Wednesday, May 29, 2013

Thursday, May 30. 2013

Today's schedule is D-AG-C-B-A

D Block Criminology 12 - Today we'll focus our efforts at the beginning of class on auto theft. We'll examine the five types of motor vehicle theft and identify how you can protect your vehicle from being stolen (target hardening strategies). After that we'll look at burglary & Break and Enter. You'll need to answer the following from yesterday:

What are the differences between a professional and an occasional thief?
What is a "situational inducement"?
What is a "Booster", a "Heel", a "Snitch", a "Fence"?

And then then this question from today:

What characteristics must a good burglar have? (Look at Neil Shover's explanation on page 234-237) and What are the differences between male and female burglars?

C Block Social Studies 10 - Today you have your Western History unit final test. If you studied and are prepared then I'm certain you will do fine. If there's time, we will mark the first two sections of the test together in class. You do have a project to hand in to me on Monday. It is crucial that you get your Canadian Pacific Railway book handed in to me. If, for some reason, you cannot get your assignment in to me Monday you must come and talk with me to avoid a zero. Considering this is a major project I hope you realize the importance of its completion. Good Luck on the test today.

B Block Social Studies 11 -  Today you have your World War Two unit final quiz. We'll mark the first two sections in class and then you will be working on a "Cold War Flashpoints" activity where you'll analyze the following four conflicts through a W5H approach: Korean War, Vietnam War, Suez Crisis, and the Cuban Missile Crisis. You'll have the next two classes to work on this and you'll have a few handouts to help. NOTE: W5H = Who (countries & people) was involved; What happened during the conflict; When did the conflict take place; Where did the conflict break out and spread to; Why did the conflict occur; and How was Canada involved and affected by the conflict.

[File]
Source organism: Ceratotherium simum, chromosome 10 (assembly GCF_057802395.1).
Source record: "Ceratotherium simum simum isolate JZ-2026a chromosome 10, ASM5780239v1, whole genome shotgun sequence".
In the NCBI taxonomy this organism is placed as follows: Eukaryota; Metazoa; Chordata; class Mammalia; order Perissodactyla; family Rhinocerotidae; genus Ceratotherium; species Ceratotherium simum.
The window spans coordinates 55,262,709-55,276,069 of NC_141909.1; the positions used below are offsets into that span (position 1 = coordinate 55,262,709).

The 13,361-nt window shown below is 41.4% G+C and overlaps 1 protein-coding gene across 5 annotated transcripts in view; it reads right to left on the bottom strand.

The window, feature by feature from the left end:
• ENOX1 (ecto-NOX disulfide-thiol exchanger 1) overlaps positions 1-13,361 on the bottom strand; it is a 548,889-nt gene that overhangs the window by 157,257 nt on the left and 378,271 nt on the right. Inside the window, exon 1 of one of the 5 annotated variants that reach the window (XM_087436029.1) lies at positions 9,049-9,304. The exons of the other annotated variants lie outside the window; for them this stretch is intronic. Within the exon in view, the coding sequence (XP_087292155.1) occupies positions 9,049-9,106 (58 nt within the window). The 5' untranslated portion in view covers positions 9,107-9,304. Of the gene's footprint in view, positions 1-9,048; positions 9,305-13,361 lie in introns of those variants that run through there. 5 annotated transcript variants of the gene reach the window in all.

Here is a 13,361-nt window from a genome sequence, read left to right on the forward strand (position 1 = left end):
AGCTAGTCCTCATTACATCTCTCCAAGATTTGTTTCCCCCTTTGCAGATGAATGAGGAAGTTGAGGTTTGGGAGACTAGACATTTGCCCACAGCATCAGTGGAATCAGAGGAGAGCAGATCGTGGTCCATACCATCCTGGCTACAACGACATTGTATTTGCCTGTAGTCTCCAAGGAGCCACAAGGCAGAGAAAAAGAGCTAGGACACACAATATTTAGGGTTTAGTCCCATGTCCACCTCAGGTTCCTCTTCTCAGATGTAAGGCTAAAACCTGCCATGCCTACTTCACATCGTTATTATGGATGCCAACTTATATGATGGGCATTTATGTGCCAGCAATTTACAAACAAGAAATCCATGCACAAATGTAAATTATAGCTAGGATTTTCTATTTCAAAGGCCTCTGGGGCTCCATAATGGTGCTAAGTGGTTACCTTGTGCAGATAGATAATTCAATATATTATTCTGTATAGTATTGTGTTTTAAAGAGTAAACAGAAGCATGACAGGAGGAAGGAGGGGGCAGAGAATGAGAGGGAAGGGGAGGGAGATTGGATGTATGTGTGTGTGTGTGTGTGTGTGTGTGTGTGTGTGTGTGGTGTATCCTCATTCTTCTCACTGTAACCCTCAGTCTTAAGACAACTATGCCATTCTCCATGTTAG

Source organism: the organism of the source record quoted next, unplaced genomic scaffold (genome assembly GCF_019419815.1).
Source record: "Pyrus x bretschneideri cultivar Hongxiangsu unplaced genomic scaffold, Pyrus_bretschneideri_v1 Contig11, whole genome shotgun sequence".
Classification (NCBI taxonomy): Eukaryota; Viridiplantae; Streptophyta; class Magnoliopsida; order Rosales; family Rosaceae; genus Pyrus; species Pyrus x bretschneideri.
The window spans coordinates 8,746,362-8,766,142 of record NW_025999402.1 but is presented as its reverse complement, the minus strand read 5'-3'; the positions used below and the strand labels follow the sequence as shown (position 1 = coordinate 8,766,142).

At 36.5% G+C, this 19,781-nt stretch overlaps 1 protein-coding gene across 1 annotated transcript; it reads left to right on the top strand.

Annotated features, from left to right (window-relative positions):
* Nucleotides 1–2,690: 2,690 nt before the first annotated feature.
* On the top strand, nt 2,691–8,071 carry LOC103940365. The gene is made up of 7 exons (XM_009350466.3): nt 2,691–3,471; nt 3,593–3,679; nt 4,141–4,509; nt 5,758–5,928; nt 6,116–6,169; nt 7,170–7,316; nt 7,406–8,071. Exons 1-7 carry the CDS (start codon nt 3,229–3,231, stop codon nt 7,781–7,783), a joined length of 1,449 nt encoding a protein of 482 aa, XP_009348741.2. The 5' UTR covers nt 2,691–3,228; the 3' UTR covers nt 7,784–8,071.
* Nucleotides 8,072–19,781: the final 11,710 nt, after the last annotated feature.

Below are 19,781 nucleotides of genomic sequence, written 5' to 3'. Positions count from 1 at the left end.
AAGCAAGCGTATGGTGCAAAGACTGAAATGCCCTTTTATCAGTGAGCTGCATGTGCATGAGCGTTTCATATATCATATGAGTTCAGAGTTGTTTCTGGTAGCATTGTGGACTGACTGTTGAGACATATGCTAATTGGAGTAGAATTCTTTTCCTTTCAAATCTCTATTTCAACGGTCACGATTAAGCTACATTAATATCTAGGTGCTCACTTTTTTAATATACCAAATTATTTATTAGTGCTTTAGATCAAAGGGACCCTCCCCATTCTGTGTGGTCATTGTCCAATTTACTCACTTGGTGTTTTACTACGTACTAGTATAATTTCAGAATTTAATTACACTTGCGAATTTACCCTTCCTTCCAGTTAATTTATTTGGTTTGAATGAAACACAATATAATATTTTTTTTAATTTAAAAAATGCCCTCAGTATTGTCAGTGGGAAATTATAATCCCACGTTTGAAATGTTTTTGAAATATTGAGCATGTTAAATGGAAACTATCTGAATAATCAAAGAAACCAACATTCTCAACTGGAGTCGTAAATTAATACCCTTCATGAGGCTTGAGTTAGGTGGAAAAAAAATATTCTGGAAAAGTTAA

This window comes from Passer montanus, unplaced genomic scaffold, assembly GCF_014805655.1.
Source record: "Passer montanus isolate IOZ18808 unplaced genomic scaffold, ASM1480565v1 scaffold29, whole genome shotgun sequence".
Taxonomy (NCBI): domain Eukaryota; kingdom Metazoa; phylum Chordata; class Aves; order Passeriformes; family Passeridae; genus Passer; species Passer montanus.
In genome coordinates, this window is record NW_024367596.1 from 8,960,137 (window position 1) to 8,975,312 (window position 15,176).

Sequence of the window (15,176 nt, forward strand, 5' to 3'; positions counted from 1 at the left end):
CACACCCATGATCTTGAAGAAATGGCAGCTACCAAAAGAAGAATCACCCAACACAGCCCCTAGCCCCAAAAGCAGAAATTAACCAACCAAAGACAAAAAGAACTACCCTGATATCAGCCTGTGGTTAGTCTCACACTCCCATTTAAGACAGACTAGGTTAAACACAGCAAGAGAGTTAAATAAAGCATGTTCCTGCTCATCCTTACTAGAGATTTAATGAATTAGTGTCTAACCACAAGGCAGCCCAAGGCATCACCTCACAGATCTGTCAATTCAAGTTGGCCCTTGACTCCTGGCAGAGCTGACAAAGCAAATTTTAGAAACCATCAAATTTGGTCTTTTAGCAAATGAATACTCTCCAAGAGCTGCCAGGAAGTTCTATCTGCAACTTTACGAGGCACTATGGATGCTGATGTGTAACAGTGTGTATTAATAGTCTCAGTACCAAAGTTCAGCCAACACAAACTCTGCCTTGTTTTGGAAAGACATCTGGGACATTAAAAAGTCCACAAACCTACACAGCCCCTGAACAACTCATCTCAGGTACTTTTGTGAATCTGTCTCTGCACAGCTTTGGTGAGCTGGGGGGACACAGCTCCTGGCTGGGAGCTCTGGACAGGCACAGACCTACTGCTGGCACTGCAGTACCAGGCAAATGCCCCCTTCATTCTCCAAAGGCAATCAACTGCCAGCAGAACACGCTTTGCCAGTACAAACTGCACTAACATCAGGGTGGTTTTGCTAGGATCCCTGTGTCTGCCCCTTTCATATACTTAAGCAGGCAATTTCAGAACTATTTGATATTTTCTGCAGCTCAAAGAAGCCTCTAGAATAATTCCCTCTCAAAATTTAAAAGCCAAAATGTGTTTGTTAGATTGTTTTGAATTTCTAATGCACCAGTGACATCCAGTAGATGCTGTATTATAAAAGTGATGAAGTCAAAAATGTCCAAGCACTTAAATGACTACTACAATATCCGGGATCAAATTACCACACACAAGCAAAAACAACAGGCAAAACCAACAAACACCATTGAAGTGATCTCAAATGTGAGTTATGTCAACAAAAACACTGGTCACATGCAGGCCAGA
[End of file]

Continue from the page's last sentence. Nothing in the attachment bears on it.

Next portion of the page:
We'll examine the Canadian involvement in the Korean War (from Vetrans Affairs Canada...The year is 1950. The Second World War is over. The United Nations has been in place for just five years, and is working to promote global peace and security. Canada is brimming with optimism as Canadians look forward to a prosperous and peaceful second half of the 20th century. Suddenly, an international crisis is brewing in the Korean peninsula and people, the world over, are holding their collective breath. What happens next is history).

We'll then look at Lester B. Pearson the Suez Crisis and the creation of the UNEF (from the Dominion Institute Project...Although Canada had no direct economic, military or political stake in the crisis, Canadian Foreign Minister Lester Pearson became a front line player at the United Nations. Working intensely from the end of October into early November 1956, Pearson proposed the world’s first ever peacekeeping force at the UN General Assembly. Using his vast web of connections and decades of experience, he persuaded the world assembly to make the UN force a reality).

Next we'll look at the Cuban Missile Crisis (from the John F. Kennedy Presidential Library and Museum...For thirteen days, the world waited, hoping for a peaceful resolution to the crisis. No one was sure how the Soviet leader would respond to the naval blockade and U.S. demands. Recognizing the devastating possibility of a nuclear war, Khrushchev turned his ships back. The Soviets agreed to dismantle the weapon sites and, in exchange, the United States agreed not to invade Cuba).

Last we'll look at the Vietnam War (from American Experience...
in 1964 president Lyndon B. Johnson has the Gulf of Tonkin resolution passed that allows the US to "take all necessary measures to repel any armed attack against forces of the United States and to prevent further aggression." The Resolution allows Johnson to wage all out war against North Vietnam without ever securing a formal Declaration of War from Congress). CBC has a good site dedicated to Canadian involvement in the war and you can find it HERE.

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